Although the New England colonists had previously sought a loose voluntary association in the New England Confederation, the imposition of a centralized authority from England was highly unpopular. The actions of dominion governor Edmund Andros in promoting the Church of England, as well as the behaviors of English soldiers garrisoned at Boston, greatly angered many loyalists in the Massachusetts Bay Colony.

Following the overthrow of James II in the Glorious Revolution in 1688, the Dominion ceased to exist.

The word dominion would later be used to describe the Dominion of Canada, and other self-governing British colonies.

[edit] Presidents of the Dominion of New England

This is a list of Presidents of the Dominion of New England from 1686 to 1689:
President Year(s)
Joseph Dudley 1686
Edmund Andros 1686 – 1689

When the Dominion was dissolved in 1689, Simon Bradstreet served as Governor of Massachusetts until William Phips arrived as Royal Governor in 1692.

Nicole

Rattenfänger von Memphis

If the question is whether an earlier American Revolution could have been successful circa 1688-1700, I tend to doubt it just based on the population figures alone.

In 1775, England had roughly 6.5 million people versus roughly 2.5 million Americans, and that population contained many loyalists, perhaps as many as a 1/3 of the population with possibly another 1/3 neutral.

Even with the significant aid of France, Spain and the Netherlands, the Americans still had a tough time winning their independence from England by 1781. It seems this achievement would have been much difficult in the 1688-1700 period.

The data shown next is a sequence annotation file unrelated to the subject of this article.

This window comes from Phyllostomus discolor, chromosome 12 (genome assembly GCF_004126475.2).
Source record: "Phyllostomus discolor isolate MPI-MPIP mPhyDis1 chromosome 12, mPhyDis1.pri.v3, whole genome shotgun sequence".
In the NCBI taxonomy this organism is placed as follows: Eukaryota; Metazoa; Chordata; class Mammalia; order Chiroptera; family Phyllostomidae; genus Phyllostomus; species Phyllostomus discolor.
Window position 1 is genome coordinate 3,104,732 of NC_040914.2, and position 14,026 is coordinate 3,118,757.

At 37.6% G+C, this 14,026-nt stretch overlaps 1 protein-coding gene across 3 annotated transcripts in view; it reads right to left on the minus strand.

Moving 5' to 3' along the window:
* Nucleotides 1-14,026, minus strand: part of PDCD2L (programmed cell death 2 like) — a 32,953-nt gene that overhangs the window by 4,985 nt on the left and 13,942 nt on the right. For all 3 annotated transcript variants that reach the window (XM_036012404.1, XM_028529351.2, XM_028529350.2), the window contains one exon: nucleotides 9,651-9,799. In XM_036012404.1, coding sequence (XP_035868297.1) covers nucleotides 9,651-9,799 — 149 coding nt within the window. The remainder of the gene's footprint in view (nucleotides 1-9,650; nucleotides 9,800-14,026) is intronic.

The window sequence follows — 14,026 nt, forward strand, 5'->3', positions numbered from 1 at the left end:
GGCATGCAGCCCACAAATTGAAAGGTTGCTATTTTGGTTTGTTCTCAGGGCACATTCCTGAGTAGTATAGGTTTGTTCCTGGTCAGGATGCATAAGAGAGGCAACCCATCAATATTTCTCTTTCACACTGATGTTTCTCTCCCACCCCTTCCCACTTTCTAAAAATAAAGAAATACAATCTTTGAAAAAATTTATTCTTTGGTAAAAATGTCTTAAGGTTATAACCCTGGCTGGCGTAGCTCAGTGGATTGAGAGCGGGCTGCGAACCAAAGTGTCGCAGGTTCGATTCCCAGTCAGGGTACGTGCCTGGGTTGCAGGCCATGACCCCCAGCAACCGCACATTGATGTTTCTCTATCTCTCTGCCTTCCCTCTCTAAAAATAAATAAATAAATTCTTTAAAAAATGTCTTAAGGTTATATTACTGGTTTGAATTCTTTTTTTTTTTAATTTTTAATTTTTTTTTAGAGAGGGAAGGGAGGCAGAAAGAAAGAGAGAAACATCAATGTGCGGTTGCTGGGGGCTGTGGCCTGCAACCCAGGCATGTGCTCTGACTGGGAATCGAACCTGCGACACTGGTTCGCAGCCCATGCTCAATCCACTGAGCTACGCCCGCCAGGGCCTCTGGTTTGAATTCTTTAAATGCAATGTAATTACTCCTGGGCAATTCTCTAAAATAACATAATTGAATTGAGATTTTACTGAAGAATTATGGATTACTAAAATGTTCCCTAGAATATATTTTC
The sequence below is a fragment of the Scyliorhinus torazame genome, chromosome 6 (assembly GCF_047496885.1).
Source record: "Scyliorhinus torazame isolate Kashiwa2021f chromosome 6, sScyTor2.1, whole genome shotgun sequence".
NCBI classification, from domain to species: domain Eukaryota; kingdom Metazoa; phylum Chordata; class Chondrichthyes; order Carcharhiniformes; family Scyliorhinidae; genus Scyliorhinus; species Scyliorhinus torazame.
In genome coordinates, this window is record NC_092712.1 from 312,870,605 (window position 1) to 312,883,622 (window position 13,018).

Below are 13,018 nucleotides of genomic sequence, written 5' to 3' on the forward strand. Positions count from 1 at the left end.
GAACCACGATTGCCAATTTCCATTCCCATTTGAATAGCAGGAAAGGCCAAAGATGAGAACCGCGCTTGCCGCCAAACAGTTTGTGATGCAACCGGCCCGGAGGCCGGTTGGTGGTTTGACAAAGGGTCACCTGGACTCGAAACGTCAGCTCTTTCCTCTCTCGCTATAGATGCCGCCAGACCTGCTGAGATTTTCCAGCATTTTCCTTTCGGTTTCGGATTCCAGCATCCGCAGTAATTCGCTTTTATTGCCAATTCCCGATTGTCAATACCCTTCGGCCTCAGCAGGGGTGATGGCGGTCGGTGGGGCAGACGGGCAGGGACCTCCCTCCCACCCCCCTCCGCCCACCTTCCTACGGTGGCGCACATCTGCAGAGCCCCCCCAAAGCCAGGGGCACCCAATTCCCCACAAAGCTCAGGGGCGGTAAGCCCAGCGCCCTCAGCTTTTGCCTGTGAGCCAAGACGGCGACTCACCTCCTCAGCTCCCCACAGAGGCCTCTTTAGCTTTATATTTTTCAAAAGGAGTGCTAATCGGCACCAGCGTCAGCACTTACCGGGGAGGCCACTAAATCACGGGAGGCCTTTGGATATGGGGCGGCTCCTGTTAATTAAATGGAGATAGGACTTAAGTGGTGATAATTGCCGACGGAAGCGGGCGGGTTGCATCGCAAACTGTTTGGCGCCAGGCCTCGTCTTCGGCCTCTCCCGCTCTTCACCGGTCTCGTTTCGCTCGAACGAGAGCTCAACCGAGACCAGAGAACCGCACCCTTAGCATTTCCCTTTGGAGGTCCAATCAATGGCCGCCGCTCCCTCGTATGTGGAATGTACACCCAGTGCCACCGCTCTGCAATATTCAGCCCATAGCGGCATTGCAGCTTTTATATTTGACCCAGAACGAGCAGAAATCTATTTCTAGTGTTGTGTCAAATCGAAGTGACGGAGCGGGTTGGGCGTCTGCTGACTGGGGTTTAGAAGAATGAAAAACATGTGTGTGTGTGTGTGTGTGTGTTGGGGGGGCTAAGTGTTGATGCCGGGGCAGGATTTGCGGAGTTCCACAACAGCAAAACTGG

England, in 1700, had about 5 million people. London alone had 500,000 to 600,000 inhabitants in 1700.

Various "Googled" figures (as all of these population statistics are) show the American population as being roughly 250,000 in 1682 to about 275,000 in 1700. Plus they lived in a very threatening world, compared to 1775, with the ever-present danger of Indian attacks --- King Philip's War had been devastasting to New England and was well within living memory (1675 to 1676).

Add to this that the French were a constant threat, disputing with the English for control over North America, unlike 1775 when there was no nearby danger to the colonists from any other European power.

In addition to all these factors, if the same divisions (1/3 loyal, 1/3 neutral etc. ) also existed among the 1688-1700 colonists as existed among the 1775 colonists, the 250,000 to 275,000 colonists could have been easily re-conquered by an England that outnumbered them 20 to 1 rather than the much more significant 3 to 1 ratio in 1775.

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If the question is whether an earlier American Revolution could have been successful circa 1688-1700, I tend to doubt it just based on the population figures alone.

In 1775, England had roughly 6.5 million people versus roughly 2.5 million Americans, and that population contained many loyalists, perhaps as many as a 1/3 of the population with possibly another 1/3 neutral.

Even with the significant aid of France, Spain and the Netherlands, the Americans still had a tough time winning their independence from England by 1781. It seems this achievement would have been much difficult in the 1688-1700 period.

England, in 1700, had about 5 million people. London alone had 500,000 to 600,000 inhabitants in 1700.

Various "Googled" figures (as all of these population statistics are) show the American population as being roughly 250,000 in 1682 to about 275,000 in 1700. Plus they lived in a very threatening world, compared to 1775, with the ever-present danger of Indian attacks --- King Philip's War had been devastasting to New England and was well within living memory (1675 to 1676).